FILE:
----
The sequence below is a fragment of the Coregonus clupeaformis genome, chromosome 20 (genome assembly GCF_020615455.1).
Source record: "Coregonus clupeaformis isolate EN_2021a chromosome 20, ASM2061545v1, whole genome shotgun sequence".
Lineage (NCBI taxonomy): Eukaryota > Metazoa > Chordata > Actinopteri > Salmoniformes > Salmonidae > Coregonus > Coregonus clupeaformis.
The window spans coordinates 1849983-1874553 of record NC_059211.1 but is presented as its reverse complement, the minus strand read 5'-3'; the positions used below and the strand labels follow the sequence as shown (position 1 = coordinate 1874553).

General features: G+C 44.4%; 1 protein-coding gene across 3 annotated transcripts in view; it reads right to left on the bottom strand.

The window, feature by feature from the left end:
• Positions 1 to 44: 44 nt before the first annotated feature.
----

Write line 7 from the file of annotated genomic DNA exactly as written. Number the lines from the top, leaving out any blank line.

• Positions 1 to 44: 44 nt before the first annotated feature.